Separate and apart from the cumulative effect of multiple X-ray, TSA spokesman Brian Doyle, as well as TSA executive Carol Worth, both conceded the likelihood that carry-on inspection machines will one day also be CTX machines. And when that happens it means that all US airport screening devices will damage undeveloped film.
That's what I meant by saying things will have to get worse before improving: once every scanner is a film-destroyer, no one will be able to deny a photographer's right to hand inspection.
Isn't that right? Hope so anyway.
[In fact, on a recent trip to Dulles airport in suburban Virginia, I saw at least two huge InVision CTX-5000 scanners taking up space at airline ticket counters, where they were being used to inspect checked luggage. A nearby sign read: "Passengers may request physical inspection of photographic equipment and film packages."] Several months ago the Chicago-based "film advocacy group," FSTOP (for Film Safety while Traveling On Planes) noted that "increased security means that many airports now use high-intensity scanners, such as InVision's CTX-5000 series, on all luggage whether checked or carry-on. It is no longer safe to make the assumption that scanners viewing carry-on bags are using only low-dose X-rays." Note: FSTOP is an all-volunteer group of some of the best known photography writers and picture editors in the countryin other words, an outfit worth listening to.
All of which might be acceptable if these behemoth CTX machines were in fact the be-all and end-all when it came to detection. But they are not. It is this machine's very inability to unfailingly detect explosives that has prompted TSA to issue its most unsettling announcement to date: a request to all travelers that they not lock any checked bags, to better let TSA staff open any suspicious luggage for human inspection. That's because, so far anyway, such mundane and dense items as thick books, and jars of peanut butter (!) have set off the CTX machine's alarms. In addition, these machines apparently do nothing to detect liquid explosives, or thin sheets of explosives.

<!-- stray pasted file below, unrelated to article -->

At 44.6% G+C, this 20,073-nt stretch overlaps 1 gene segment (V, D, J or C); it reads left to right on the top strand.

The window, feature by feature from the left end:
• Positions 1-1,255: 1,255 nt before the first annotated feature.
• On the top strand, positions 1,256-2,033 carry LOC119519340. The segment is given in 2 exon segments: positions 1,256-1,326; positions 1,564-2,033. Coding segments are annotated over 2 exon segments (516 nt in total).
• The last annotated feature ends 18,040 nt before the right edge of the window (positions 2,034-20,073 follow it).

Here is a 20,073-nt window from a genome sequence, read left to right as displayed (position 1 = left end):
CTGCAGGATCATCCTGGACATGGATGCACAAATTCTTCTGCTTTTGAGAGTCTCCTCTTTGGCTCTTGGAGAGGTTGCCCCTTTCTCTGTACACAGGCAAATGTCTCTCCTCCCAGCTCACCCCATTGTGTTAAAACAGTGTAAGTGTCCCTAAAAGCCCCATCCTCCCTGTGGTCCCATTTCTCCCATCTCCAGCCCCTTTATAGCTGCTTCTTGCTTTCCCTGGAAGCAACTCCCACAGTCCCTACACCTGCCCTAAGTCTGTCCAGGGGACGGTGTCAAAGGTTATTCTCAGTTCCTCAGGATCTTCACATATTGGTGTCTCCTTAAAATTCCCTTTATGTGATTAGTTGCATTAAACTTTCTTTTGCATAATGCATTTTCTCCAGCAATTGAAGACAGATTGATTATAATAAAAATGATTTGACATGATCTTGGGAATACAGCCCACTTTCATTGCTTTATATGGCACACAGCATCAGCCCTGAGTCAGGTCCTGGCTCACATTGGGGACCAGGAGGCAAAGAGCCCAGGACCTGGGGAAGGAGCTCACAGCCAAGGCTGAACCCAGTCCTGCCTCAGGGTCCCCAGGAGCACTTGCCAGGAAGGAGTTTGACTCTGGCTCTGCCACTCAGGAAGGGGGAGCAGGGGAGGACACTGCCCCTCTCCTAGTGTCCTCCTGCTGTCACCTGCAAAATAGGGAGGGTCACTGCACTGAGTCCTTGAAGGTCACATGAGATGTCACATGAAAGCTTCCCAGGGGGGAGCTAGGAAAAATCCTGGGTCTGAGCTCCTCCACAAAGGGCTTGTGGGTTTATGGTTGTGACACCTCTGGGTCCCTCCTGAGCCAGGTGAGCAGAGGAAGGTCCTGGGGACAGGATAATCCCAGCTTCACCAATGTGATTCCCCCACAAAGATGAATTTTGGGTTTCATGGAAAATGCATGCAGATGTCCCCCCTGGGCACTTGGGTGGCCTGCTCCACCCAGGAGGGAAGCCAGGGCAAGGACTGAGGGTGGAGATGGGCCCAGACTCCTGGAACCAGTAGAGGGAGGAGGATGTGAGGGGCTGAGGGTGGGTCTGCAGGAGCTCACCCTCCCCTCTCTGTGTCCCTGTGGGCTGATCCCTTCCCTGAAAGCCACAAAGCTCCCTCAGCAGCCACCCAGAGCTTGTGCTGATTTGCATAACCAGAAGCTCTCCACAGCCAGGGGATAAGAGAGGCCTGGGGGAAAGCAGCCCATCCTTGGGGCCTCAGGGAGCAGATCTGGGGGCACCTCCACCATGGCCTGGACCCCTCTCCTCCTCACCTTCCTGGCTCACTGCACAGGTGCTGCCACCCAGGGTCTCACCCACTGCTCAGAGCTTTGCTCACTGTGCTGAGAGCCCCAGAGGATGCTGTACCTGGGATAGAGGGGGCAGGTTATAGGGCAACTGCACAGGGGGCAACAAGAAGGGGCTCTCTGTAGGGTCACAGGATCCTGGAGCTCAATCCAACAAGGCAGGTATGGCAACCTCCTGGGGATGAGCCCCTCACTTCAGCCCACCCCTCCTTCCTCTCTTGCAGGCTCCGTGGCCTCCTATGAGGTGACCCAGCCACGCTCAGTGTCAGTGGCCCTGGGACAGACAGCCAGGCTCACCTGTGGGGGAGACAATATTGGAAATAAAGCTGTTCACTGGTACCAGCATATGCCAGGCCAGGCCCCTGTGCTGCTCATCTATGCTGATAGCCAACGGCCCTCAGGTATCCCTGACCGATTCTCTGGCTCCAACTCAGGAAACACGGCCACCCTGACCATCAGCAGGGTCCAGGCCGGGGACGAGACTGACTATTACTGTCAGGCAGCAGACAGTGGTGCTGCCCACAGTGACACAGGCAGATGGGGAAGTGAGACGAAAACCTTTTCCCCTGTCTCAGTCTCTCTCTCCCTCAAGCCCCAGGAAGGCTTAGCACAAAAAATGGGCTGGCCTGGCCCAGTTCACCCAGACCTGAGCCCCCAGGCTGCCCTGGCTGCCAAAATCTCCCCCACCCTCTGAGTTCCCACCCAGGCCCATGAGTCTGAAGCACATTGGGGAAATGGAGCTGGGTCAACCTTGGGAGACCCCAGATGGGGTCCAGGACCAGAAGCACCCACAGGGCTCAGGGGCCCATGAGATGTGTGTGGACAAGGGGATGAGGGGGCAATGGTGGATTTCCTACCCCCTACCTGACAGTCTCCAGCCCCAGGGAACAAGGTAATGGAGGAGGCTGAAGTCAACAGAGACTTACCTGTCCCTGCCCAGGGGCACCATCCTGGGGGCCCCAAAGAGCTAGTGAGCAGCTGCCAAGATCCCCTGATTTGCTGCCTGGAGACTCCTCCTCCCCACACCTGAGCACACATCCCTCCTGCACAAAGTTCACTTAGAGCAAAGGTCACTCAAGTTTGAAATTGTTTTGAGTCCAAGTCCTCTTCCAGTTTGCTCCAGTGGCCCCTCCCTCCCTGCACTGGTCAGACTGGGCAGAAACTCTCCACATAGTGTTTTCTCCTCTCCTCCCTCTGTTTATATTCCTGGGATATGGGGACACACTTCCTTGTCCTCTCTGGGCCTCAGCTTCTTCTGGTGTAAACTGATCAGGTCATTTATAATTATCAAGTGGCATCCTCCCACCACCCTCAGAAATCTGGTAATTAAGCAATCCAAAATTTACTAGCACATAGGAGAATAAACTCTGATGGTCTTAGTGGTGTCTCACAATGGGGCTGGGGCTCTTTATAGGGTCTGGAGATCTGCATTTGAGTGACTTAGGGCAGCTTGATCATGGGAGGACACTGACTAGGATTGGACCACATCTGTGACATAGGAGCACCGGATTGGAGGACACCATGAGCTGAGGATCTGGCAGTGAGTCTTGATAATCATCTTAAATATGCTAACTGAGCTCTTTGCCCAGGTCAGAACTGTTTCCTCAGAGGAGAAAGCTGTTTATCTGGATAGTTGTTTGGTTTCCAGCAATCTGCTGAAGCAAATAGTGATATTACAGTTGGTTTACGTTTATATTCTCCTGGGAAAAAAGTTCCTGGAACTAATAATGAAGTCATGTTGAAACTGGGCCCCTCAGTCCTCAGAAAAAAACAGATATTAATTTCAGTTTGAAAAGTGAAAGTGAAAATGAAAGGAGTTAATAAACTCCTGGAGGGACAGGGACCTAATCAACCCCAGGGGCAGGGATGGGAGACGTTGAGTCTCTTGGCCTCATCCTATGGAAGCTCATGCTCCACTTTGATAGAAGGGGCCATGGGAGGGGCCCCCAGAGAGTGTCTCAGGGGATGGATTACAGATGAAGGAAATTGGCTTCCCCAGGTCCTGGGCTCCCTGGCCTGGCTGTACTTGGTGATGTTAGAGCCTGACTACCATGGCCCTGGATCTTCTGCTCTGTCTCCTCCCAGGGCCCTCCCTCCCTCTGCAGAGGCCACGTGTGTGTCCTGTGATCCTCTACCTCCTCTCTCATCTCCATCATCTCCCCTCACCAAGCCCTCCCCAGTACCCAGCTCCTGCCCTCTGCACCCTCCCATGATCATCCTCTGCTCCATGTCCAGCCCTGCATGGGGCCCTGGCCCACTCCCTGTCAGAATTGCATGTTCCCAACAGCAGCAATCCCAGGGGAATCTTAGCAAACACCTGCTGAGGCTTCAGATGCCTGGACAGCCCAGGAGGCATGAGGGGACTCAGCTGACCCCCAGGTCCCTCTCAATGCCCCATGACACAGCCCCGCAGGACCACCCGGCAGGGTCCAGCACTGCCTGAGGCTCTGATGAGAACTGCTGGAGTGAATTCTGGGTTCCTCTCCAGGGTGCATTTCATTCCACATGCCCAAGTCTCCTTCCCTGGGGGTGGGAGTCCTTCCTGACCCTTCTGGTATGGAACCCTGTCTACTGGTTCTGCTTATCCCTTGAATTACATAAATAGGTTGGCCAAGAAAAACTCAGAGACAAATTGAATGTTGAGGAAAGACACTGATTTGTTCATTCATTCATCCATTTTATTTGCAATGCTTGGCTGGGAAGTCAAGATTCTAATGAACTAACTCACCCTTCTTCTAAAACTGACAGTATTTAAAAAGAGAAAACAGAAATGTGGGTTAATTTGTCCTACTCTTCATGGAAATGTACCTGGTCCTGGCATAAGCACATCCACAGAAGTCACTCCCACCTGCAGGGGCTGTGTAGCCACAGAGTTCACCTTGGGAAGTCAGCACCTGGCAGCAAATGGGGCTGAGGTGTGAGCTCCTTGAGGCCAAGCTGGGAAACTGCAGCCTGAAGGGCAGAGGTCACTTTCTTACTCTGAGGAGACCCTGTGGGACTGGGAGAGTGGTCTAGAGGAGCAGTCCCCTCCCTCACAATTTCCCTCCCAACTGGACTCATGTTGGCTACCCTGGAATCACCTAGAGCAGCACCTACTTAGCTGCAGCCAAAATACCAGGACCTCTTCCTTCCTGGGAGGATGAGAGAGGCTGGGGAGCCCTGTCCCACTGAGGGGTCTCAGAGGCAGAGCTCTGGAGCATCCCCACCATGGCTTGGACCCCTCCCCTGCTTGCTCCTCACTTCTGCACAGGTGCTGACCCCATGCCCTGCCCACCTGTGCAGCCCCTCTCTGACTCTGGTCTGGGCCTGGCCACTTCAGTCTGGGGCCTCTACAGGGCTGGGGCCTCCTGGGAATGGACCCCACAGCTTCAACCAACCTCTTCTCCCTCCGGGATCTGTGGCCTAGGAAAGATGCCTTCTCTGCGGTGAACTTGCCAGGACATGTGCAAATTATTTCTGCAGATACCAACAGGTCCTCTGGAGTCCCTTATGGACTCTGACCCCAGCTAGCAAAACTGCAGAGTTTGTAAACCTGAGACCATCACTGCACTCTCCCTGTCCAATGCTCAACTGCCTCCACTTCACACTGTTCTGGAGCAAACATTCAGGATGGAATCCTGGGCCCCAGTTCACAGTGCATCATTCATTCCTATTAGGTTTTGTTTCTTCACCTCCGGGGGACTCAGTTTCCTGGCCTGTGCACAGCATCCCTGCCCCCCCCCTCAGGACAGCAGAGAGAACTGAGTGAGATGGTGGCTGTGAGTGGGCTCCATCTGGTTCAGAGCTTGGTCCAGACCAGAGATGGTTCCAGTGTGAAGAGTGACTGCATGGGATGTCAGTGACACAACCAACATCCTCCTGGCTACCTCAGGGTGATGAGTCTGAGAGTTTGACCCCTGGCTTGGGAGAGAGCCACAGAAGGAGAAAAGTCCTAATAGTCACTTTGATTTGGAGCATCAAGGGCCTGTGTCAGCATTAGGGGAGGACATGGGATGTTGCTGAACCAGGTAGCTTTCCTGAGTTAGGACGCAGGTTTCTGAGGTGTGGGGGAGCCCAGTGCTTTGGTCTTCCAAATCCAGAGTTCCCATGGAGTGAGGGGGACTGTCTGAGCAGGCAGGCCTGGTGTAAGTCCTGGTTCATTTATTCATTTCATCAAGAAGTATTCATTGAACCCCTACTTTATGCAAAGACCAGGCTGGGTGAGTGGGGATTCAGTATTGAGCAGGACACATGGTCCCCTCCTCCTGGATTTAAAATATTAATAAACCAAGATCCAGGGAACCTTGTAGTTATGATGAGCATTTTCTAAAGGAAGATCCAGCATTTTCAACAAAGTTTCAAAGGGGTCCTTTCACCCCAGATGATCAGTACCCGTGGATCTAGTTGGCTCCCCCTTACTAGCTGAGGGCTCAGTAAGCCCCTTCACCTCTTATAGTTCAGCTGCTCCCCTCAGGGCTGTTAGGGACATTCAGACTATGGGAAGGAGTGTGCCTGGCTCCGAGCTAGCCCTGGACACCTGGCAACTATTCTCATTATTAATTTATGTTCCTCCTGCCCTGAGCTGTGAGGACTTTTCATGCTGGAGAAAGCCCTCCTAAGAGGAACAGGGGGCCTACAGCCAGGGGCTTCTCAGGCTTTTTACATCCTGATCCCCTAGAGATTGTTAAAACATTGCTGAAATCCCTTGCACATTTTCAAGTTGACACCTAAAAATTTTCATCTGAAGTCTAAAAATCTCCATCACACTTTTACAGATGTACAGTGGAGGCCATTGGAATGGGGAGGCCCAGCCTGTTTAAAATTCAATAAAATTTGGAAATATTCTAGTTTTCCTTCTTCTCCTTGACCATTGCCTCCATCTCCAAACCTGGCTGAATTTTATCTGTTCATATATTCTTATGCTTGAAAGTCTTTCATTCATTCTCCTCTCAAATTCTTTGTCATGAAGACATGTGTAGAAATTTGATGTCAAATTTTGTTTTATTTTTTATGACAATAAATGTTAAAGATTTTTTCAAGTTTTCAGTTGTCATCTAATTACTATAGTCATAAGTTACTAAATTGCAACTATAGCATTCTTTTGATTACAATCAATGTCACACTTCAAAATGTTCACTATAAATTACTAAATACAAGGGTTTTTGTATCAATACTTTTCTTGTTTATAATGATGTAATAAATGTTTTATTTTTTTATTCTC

And, of course, false-positive signals from a multi-million dollar gizmo just translate into time-consuming inspections, out of the sight of passengers. These, in turn will lead to inevitable finger-pointing should passengers find anything missing from their bags.
Still, for all this, I have to say that reports from colleagues, as well as my own recent flight experience, confirm that things are improving.
Do your part. Remove film from packaging and lump it all together in a clear plastic or mesh bag. (Hint: include a few rolls of really high-speed film, like Fujicolor 1600 or Delta 3200, just to get the inspectors' attention.) Arrive at the airport early to request hand inspection.
Does the job have to be shot on film? Or will digital so far seemingly impervious to current screening techniques suffice?
Can you buy film at your destination and have it processed before returning home? (zapping doesn't affect negatives or slides.)
Above all, treat the TSA inspectors with courtesy and respect, because the chances are much better now that that's exactly how they will treat you.
When each of you is on the same page of politeness, good things will happen and pretty soon all you'll have to worry about will be a cramped seat and lousy food.
Frank Van Riper is a Washington-based commercial and documentary photographer and author. His latest book is Talking Photography (Allworth Press), a collection of his Washington Post columns and other photography writing over the past decade. He can be reached through his website www.GVRphoto.com.